So opens September 1997's "tales from wellerverse" pamphlet -- Space Opera's repeated refrain from issue one. A comic ready-printed for a nation-state gripped in a strange mix of republicanism and religiosity at death of much loved princess-goddess Diana.
Written and drawn by Mike Weller, his made-up illustrated adventure tale (supposedly from 1934) is accredited to Jewish pulp writer Edward Mogil and fictional co-creator Graham "Gatch" Cratchett—gentile Catholic futurist artist-turned-cartoonist/illustrator. Characters invented by Weller for his tale using Mogil's superheroes—four Addingcombe-based superhero Cosmic Crusader characters battling it out with the Duke of Hell's Nazi mind controllers.
To build his fiction-within-fiction framework character Weller continues to draw himself in Chinese boxes, using hand-lettered explanations of how to read his "comix". Mogil's story, the first part of 'The Battle for Heaven' is retold on keys of Weller's borrowed electronic typewriter copied word-for-word without illustration. Prose is prefaced by a comic-strip the trade journal Comics International didn't like featuring 1913 Adolf Hitler tracked by "the Satanic Whisperer". A comic depicting the Devil seeking Hitler's soul for possession.
In the noughties Hitler had become an overworked television subject recycled as YouTube memes. But twenty years ago featuring Hitler as a character in British small press comics fiction was considered sick but not in a good way. This was before antisemitism, conspiracy theories, chav culture and fake news gripped mainstream media (see SO #2 post). Space Opera #3 ws dropped from Comics International's small press reviews column where the title's first two issues won praise. Much needed sales and momentum were lost and the present writer considered whether comics as an artform was where Space Opera should be. Sure, sex and radical left-liberal politics could be accommodated into adult branded graphic novels in the 90s. But comic-book dissenters may have got a point arguing that illustrated cartoons were essentially a juvenile conception not to be too complex or taken too seriously.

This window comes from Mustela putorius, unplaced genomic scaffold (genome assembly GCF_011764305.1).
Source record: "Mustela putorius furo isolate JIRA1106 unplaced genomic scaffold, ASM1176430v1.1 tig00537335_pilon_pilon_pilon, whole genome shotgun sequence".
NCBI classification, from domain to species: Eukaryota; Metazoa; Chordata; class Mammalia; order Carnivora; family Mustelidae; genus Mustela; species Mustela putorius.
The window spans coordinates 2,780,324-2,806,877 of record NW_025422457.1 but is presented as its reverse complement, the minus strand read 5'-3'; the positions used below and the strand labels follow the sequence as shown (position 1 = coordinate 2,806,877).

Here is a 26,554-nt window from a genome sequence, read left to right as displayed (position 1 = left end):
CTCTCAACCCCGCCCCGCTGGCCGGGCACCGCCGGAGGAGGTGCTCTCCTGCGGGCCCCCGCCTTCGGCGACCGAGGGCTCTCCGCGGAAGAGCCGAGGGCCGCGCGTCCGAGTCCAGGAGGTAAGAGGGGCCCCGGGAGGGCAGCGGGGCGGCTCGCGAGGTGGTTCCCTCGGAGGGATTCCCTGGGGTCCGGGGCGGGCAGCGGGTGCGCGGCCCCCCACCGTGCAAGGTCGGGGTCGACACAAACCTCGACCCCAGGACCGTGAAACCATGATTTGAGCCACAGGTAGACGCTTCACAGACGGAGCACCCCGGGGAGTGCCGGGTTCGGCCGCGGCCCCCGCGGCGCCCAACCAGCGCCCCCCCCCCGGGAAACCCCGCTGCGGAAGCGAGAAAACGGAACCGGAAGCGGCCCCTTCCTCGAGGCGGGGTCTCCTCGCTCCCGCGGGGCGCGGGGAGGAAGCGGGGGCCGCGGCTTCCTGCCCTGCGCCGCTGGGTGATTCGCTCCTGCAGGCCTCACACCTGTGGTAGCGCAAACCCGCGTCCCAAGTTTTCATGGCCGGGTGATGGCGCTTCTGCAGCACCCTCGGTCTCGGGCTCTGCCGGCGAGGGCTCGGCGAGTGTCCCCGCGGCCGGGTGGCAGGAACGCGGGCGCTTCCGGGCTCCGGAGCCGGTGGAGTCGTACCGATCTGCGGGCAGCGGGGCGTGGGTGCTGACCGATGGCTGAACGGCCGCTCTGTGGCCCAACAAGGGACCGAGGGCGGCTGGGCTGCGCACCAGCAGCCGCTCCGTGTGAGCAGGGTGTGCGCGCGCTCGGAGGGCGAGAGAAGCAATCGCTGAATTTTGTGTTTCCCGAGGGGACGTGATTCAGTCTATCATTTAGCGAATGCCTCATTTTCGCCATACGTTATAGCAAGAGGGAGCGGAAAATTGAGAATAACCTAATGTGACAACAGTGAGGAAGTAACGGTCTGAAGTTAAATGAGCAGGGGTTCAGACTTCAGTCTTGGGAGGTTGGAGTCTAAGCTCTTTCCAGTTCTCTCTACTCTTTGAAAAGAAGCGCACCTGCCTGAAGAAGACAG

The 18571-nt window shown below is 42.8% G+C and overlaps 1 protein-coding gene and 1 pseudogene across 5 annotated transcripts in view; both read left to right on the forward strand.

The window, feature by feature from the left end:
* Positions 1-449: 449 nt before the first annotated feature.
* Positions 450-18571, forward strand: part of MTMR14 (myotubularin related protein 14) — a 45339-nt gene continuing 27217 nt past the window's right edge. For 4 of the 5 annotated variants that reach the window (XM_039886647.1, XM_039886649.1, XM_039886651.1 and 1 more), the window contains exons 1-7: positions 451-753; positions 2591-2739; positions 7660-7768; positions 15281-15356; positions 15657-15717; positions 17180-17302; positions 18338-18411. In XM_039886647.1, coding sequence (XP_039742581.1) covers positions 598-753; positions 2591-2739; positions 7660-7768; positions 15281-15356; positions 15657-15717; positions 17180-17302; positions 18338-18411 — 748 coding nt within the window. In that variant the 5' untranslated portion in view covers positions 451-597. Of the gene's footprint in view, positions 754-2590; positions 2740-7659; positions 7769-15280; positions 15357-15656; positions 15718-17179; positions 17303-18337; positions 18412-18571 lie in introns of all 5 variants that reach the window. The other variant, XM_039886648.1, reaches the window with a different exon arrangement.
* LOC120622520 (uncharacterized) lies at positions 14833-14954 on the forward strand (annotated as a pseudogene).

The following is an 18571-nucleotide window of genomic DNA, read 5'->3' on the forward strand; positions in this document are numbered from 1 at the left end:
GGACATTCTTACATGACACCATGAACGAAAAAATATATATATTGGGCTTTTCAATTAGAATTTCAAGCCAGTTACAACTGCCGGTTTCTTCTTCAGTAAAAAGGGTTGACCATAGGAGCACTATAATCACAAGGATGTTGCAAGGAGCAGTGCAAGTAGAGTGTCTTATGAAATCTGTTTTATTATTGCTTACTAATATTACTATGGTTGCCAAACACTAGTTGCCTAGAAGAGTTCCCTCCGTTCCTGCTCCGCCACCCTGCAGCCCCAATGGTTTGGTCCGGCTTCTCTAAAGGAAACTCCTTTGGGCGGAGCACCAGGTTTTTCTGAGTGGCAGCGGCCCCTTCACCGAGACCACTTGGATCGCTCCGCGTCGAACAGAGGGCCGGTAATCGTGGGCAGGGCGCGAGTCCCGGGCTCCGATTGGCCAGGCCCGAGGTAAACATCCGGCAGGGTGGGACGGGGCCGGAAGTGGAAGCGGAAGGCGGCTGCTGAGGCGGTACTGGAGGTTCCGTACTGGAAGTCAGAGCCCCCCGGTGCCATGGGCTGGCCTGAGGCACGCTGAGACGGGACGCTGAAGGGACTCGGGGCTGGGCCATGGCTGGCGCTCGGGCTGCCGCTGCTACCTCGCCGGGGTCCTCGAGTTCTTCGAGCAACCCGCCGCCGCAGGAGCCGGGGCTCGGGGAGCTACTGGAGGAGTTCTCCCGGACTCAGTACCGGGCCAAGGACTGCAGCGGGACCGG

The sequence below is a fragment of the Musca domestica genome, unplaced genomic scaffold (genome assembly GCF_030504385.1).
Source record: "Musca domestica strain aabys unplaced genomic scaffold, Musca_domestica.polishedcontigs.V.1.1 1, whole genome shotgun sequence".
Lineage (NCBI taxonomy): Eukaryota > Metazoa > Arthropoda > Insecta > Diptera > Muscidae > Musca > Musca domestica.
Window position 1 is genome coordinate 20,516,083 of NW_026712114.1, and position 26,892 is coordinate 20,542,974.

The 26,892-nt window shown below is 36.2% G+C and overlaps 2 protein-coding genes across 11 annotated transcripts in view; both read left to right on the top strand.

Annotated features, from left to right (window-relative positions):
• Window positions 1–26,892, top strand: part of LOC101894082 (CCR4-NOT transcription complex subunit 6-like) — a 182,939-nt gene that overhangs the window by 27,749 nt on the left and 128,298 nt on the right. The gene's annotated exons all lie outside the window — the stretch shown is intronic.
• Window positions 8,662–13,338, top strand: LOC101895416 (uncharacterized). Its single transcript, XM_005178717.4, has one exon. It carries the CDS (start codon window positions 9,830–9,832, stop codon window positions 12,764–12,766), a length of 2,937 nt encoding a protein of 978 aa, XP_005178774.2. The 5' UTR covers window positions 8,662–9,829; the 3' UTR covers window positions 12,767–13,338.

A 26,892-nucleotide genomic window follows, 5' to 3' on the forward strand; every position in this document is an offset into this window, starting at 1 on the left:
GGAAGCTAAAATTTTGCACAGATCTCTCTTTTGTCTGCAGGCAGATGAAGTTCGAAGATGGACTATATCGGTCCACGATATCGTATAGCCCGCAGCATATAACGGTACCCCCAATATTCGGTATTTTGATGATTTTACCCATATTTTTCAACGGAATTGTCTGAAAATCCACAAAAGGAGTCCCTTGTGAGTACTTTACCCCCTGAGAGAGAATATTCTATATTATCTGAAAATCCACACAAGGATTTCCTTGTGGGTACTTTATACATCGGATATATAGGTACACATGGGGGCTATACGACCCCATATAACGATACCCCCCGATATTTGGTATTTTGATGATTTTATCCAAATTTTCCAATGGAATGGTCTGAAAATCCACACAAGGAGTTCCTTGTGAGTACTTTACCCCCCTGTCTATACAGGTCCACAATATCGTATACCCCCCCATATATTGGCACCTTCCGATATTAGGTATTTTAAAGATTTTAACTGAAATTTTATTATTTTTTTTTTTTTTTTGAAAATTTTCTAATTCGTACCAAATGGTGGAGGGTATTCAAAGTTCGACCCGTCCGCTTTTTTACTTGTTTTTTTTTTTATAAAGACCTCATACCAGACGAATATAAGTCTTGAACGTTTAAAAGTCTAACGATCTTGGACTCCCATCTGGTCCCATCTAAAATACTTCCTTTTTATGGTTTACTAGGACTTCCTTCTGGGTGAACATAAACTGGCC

As a metafictional response to this conundrum Weller decided to make his omnipresent Bromley writer-in-residence character MJ adopt a conservative literary attitude towards comics as one of Space Opera's four character-storytellers. This would add both dramatic self-conflict and a level of purposeful complexity (see SO #1 post) to the mix. As a matter of interest inspiration for Number 3's "The Satanic Whisperer" cartoon-strip derived from old Hackney-based L. Miller US horror reprints sold by newsagents in the 60s and 70s; from Lenny Bruce's early comedy routines and from Mel Brooks' script for The Producers.
Comics and graphic novels may not have been the best form for Space Opera after all. Bob Cobbing printed Weller's Space Opera booklets in the 90s at New River Project. Cobbing printed little press poetry. He didn't print comics unless they were part of his own vispo explorations. His own criterion for little press poetry was unrelated to US and UK small press promotion. Cobbing's concern was getting poetry and poetics out to the widest public possible.
For the second part of 'The Battle for Heaven' Mike Weller needed to move his Space Opera to a different place/space.
note: a shorter version of this post is testing @HomeBaked's digital blog http://www.homebakedbooks.uk/myspace-opera2